Photo credit: 2016 Mercury transit by Elijah Matthews via Wikipedia.com. Image has been flipped vertically.

On November 11, 2019, tiny planet Mercury crossed between Earth and the Sun. Observers fortunate enough to be beneath clear skies on the sunward side of the Earth when this happens could hope to view the celestial conjunction, officially known as a transit. Transits of Mercury occur about a dozen times per century. The most recent was in 2016, and the next is in 2032! (In 2032 the transit will not be visible from North America.)

Mercury is quite small, so eclipse glasses are not sufficient to see it. Properly configured solar binoculars, or ideally a high magnification solar telescope, are needed. Always use caution when observing the Sun!

Thanks to those who came up to join us at the Maryland Space Grant Observatory, as we trained our telescopes to follow the transit from approximately 9:00 a.m. — 1:00 p.m. EST. Here is a NASA video showing the full transit:

For more information about the 11/11/2019 Mercury transit, check out this page from NASA JPL or this very detailed page at EclipseWise.com.

Microscopes and Telescopes – Oct. 18

Flyer for MDSGC/CMMS October 18th event

We are pleased to announce a special event at the Observatory on Friday, October 18th! In partnership with the Chesapeake Microscopy & Microanalysis Society, MDSGC will host a public lecture, “Meteorites – from Microscopes to Telescopes” by Emma Bullock. The event will also feature microscopy demonstrations and astronomical observing, weather permitting. See the event flyer for more details (click on image above).

Even if you’ve missed the chance to register, you can still join us for the demonstrations and observing starting around 7:30 p.m.!

2019 Student Research Symposium

Student group photo at 2019 MDSGC research symposium
Photo credit: Will Kirk, Homewood Photography

The 2019 MDSGC Student Research Symposium, held Saturday, July 27, showcased presentations by more than 30 student interns and researchers working at sites across Maryland. Institutions represented included Capitol Technology University, Goddard Space Flight Center, Hagerstown Community College, Johns Hopkins University, Morgan State University, Towson University, University of Maryland Baltimore County, University of Maryland College Park, and University of Maryland Eastern Shore. We congratulate our students on a successful summer and look forward to seeing more of their work in the future!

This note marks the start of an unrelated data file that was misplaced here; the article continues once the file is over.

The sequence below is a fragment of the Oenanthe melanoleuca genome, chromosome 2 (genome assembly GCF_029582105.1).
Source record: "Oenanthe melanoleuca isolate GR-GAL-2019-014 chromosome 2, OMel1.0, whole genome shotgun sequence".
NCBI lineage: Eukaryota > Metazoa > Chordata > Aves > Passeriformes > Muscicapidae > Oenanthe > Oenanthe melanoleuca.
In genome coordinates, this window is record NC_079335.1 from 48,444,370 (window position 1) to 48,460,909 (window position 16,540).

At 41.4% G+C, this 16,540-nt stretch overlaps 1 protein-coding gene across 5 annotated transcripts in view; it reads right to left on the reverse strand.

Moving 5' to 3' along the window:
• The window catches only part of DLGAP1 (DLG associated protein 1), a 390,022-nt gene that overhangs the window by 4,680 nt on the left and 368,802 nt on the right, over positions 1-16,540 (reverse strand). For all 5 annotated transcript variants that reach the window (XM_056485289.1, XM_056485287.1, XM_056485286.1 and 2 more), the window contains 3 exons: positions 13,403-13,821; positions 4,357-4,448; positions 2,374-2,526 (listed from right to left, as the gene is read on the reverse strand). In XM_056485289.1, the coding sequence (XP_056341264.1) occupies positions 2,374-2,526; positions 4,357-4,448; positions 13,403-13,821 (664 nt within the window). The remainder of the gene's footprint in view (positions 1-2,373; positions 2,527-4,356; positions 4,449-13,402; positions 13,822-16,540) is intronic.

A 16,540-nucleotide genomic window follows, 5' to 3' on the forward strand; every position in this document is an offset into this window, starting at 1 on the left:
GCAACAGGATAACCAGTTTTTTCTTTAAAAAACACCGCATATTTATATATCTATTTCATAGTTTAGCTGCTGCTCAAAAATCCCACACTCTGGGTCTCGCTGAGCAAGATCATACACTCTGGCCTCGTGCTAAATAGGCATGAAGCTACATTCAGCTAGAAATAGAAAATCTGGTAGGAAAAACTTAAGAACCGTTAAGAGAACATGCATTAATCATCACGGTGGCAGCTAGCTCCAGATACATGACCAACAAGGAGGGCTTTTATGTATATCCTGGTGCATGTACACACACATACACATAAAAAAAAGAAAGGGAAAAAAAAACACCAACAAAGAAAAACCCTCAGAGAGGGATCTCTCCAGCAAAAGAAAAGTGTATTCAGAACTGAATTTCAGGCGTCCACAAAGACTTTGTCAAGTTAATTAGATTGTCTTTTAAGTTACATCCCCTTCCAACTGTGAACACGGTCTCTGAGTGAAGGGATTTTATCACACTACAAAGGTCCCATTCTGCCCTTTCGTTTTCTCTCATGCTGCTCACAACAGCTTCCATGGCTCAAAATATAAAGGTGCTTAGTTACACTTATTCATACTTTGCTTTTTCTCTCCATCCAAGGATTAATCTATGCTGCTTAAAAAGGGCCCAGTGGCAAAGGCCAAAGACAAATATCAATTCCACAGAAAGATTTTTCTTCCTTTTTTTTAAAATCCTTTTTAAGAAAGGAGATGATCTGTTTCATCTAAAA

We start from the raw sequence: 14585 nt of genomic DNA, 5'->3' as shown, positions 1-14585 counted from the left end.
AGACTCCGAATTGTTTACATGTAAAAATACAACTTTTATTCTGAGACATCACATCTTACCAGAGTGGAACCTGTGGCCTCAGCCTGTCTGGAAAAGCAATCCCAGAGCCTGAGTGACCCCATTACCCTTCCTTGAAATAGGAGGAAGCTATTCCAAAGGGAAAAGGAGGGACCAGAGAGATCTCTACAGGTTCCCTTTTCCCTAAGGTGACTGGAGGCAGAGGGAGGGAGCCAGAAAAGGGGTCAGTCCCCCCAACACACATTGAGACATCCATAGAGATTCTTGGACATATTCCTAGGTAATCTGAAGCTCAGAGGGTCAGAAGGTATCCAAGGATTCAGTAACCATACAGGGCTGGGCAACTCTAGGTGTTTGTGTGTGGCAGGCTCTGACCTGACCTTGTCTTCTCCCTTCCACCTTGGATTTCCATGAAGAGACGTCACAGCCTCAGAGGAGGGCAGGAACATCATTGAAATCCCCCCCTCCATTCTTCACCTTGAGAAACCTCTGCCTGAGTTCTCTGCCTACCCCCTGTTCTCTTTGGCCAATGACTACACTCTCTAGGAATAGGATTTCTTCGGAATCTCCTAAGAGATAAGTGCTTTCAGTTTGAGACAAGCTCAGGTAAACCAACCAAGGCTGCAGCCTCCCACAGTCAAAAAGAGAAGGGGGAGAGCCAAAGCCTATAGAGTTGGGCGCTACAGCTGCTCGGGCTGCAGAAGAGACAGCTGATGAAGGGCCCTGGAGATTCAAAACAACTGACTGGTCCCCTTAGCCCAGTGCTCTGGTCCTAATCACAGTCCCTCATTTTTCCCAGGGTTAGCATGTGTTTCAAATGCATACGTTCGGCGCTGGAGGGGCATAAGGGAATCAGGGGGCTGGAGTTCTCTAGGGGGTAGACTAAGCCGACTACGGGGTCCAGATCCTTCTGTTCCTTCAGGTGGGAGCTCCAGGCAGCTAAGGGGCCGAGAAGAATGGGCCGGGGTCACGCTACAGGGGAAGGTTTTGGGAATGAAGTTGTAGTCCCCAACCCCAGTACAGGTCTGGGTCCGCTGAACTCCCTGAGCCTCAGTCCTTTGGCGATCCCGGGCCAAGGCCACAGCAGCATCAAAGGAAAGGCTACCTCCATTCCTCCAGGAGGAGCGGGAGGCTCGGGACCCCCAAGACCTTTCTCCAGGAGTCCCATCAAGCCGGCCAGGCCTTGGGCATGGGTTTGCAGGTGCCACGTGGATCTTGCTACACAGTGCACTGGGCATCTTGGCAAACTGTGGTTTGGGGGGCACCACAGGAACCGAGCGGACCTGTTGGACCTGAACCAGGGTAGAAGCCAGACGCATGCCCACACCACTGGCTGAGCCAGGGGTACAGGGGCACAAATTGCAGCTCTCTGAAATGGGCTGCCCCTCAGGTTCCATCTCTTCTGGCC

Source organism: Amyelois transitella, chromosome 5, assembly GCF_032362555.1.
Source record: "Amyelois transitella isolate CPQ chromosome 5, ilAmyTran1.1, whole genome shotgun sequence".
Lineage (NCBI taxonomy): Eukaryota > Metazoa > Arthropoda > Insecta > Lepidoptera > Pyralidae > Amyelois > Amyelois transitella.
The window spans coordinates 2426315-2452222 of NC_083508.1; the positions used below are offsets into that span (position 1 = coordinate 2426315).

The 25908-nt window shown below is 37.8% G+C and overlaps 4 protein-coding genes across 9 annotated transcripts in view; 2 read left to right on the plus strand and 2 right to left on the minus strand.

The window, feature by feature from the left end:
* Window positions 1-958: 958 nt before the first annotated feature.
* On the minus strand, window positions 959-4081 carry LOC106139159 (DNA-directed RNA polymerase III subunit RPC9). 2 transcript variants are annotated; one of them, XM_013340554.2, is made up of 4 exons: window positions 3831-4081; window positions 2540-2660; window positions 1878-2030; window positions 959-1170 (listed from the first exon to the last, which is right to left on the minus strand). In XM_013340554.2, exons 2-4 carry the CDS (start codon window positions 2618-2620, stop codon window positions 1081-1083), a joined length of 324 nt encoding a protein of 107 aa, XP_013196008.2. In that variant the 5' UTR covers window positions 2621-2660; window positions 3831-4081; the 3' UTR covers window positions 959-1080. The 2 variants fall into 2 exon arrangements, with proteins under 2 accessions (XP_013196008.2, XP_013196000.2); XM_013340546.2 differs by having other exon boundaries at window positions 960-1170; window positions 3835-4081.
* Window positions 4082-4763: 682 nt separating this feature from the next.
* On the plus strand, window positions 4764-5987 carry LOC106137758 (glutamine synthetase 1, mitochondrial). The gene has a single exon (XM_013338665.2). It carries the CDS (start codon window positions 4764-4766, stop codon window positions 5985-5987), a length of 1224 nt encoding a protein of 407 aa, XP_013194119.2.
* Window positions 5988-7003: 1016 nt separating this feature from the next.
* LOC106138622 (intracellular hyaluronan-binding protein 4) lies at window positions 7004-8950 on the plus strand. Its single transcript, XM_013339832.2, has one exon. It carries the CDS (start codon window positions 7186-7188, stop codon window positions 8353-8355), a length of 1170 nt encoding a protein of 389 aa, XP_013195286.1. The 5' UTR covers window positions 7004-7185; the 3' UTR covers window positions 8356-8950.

The full program follows, including links to presentation files (in PDF) where available. This page will be updated as final presentation versions are submitted.

Talk Session 1

8:00 a.m.
Introductory Remarks — Matt Collinge

8:05 a.m.

8:15 a.m.

8:25 a.m.

8:35 a.m.

8:45 a.m.

8:55 a.m.

9:05 a.m.

9:15 a.m.

9:25 a.m.
Poster Flash Talks

Poster Session

Manufacturing Detailed 3D Models of Spacecraft Hardware in Support of Goddard Mission Proposals — Marcelo Arispe-Guzman

Dusty Plasma Lab: Voltage Amplifier Design and Construction Using Piezoelectric Elements — Marcus Bailey

Autonomous Instrumented Robotic Sensory Platforms to Advance Creativity and Engage Students (AIRSPACES) — Zachary Chavez

Spectroscopy Diagnostics/Mirrors for Critical Ionization Velocity Measurements — Kim Frost

Superhero Physics as a Teaching Tool in Introductory Physics (PDF) — Jasmine Jackson

A Model for Intergalactic Dust and its Impact on the Extragalactic Background Light (PDF) — Maegan Jennings

Gravitational Lensing and a First Test of Exotic Topology (PDF) — Greg Kuri

Development of Spacecraft Contact Analysis and Maneuver Planning Scenarios for Spacecraft Operations Training — Lucia Stainer

Dust Size Characterization through Microscopy — Bojiun (Andy) Tsao

Decoding Light Characteristics in Space — Shuchen Zhang

Reliability of Stormwater Best Management Practices in Washington, D.C. (PDF) — Mohammadreza Jabehdari